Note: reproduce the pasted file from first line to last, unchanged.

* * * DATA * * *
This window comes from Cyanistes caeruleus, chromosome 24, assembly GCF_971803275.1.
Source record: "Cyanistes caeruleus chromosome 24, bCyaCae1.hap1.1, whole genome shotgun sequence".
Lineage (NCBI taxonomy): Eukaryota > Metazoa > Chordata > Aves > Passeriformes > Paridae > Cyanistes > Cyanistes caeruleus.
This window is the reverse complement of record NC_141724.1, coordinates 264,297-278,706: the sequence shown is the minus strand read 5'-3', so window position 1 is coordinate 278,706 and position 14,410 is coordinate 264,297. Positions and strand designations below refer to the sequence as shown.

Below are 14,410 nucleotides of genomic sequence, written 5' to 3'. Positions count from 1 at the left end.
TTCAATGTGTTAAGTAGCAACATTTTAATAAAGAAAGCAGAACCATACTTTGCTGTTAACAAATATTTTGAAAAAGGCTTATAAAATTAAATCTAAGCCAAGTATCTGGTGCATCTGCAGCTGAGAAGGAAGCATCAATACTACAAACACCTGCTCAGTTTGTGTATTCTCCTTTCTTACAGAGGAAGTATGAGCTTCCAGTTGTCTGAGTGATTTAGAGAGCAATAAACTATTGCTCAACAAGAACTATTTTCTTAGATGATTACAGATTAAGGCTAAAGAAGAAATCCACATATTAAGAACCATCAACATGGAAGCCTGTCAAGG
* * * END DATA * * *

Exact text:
This window comes from Cyanistes caeruleus, chromosome 24, assembly GCF_971803275.1.
Source record: "Cyanistes caeruleus chromosome 24, bCyaCae1.hap1.1, whole genome shotgun sequence".
Lineage (NCBI taxonomy): Eukaryota > Metazoa > Chordata > Aves > Passeriformes > Paridae > Cyanistes > Cyanistes caeruleus.
This window is the reverse complement of record NC_141724.1, coordinates 264,297-278,706: the sequence shown is the minus strand read 5'-3', so window position 1 is coordinate 278,706 and position 14,410 is coordinate 264,297. Positions and strand designations below refer to the sequence as shown.

Below are 14,410 nucleotides of genomic sequence, written 5' to 3'. Positions count from 1 at the left end.
TTCAATGTGTTAAGTAGCAACATTTTAATAAAGAAAGCAGAACCATACTTTGCTGTTAACAAATATTTTGAAAAAGGCTTATAAAATTAAATCTAAGCCAAGTATCTGGTGCATCTGCAGCTGAGAAGGAAGCATCAATACTACAAACACCTGCTCAGTTTGTGTATTCTCCTTTCTTACAGAGGAAGTATGAGCTTCCAGTTGTCTGAGTGATTTAGAGAGCAATAAACTATTGCTCAACAAGAACTATTTTCTTAGATGATTACAGATTAAGGCTAAAGAAGAAATCCACATATTAAGAACCATCAACATGGAAGCCTGTCAAGG